MASKED ANGELS

Stories from Nurses on the Front Lines

By Samuel Lee

Poetry of Everyday Life
Blogpost #18

We write our names across our face shields so we’ll recognize each other and know we’re family.

Intro

“Being a folklorist is a bit like being a priest,” my close friend Sam Lee once told me, “you have a reverence for things – especially words. I’ve known Sam since my wife Amanda and I came to New York to work as folklorists for the Queens Council on the Arts in 1981. At the time we were doing the project, City Play, and Sam – who also has a reverence for words – told us stories about growing up in Brownsville, Brooklyn. After his mother died when he was 14, he got a job working at Izzy’s poolroom. “I learned to shoot real well, and I would steer people to the numbers writers, the bookies. During the holidays, the numbers men would come around and give people in the neighborhood turkeys and give their children toys. When the cops came around, they would protect them because they didn’t want anybody coming around and taking their turkey man.”

 For as long as I’ve Known Sam, he was documenting stories, and a few years ago he told the full story of his childhood on The Moth Radio Hour.  Way back in1983, he made a video Rapping with the Rappers interviewing artists including WBLS’ first rapper, deejay Mr Magic, Fearless Four, Spyder D, Female artist D Bora, and LL Cool J to name a few. Currently he runs a storytelling program called Encounters in Black Tradition in Englewood, New Jersey. During the surreal days of the Corona virus, his love of stories emerged as a saving grace for his own well-being and as a window for all of us into what front line nurses braved at the height of the pandemic in New York.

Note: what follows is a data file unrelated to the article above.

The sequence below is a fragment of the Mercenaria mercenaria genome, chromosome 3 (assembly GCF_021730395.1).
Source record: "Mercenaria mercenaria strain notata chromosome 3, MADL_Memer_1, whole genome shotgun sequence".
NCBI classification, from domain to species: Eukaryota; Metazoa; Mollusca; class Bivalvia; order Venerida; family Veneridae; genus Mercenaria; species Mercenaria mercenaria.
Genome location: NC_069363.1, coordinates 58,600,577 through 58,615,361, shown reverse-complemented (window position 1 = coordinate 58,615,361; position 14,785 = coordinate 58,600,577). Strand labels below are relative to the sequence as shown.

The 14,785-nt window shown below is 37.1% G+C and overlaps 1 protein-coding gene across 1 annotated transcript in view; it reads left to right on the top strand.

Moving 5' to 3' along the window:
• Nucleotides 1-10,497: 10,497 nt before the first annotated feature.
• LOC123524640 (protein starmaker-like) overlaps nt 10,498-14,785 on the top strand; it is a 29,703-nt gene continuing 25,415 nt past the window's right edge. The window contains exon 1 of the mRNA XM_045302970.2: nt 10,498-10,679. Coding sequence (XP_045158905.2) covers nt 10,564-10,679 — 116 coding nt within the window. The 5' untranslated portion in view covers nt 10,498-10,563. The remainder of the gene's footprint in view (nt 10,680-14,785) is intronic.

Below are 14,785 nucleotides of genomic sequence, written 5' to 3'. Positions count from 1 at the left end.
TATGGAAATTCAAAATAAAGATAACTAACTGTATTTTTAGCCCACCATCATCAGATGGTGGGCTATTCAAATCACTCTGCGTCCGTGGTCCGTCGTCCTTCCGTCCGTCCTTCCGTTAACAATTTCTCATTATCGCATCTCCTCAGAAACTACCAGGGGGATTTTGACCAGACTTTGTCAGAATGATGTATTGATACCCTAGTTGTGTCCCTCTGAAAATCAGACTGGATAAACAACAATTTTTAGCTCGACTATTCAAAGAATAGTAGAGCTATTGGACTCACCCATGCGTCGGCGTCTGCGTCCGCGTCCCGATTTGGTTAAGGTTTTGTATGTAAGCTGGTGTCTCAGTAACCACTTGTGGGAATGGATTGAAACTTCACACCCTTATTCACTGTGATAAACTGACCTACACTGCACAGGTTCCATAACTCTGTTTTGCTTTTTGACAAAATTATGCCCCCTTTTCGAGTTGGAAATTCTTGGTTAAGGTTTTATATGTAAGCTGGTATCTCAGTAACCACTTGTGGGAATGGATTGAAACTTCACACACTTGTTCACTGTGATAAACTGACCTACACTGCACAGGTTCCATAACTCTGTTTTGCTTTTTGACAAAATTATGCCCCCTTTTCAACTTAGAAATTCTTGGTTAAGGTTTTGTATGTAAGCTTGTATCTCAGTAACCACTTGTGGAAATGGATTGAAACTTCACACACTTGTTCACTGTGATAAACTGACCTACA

~ Steve Zeitlin

Sam Lee

Sam Lee

When the virus struck, I was stuck like everyone else. I was in a basement apartment, quarantining myself, watching the news and netflix all day, eating 4 or 5 times a day and getting more and more depressed. I got a call from a friend, Michele Vapiano, who is the manager of the Crowne Plaza Hotel in Englewood, New Jersey. She told me that the hotel was empty and they were giving away a lot of the food, and making rooms available for doctors and front line nurses. I suggested to her that I could set up a video camera in the lobby, and collect some stories.

I was blown away by the stories I was told. The nurses spoke to me like disciplined soldiers sent off to battle. On the front lines, everyone is the same – there’s no color, there’s no white, no black, woman, man, doctor, nurse or room cleaner. They were hugely empathetic human beings. Like medics on the battlefield, they were often ministering to people when they died. As one of the nurses, Melissa Porco, told me, “There’s many nurses including myself that take great pride that we can be there when a person transitions or passes. No matter what race or religion – we try to make that as comforting and as special – it’s truly an honor to be able to do this work with them. Even when the outcome isn’t what we want it to be – we have to accept it.  Be with them in that moment and be very present, that’s the key.”

I needed to do these interviews with front line workers for myself – for my own mental health – but also because I realized the stories needed to be told.  I have always taken as my tagline some words from the playwright George Bernard Shaw, “I am of the opinion that my life belongs to the community… and as long as I live, it is my privilege to do for it whatever I can. I want to be thoroughly used up when I die, for the harder I work, the more I live.”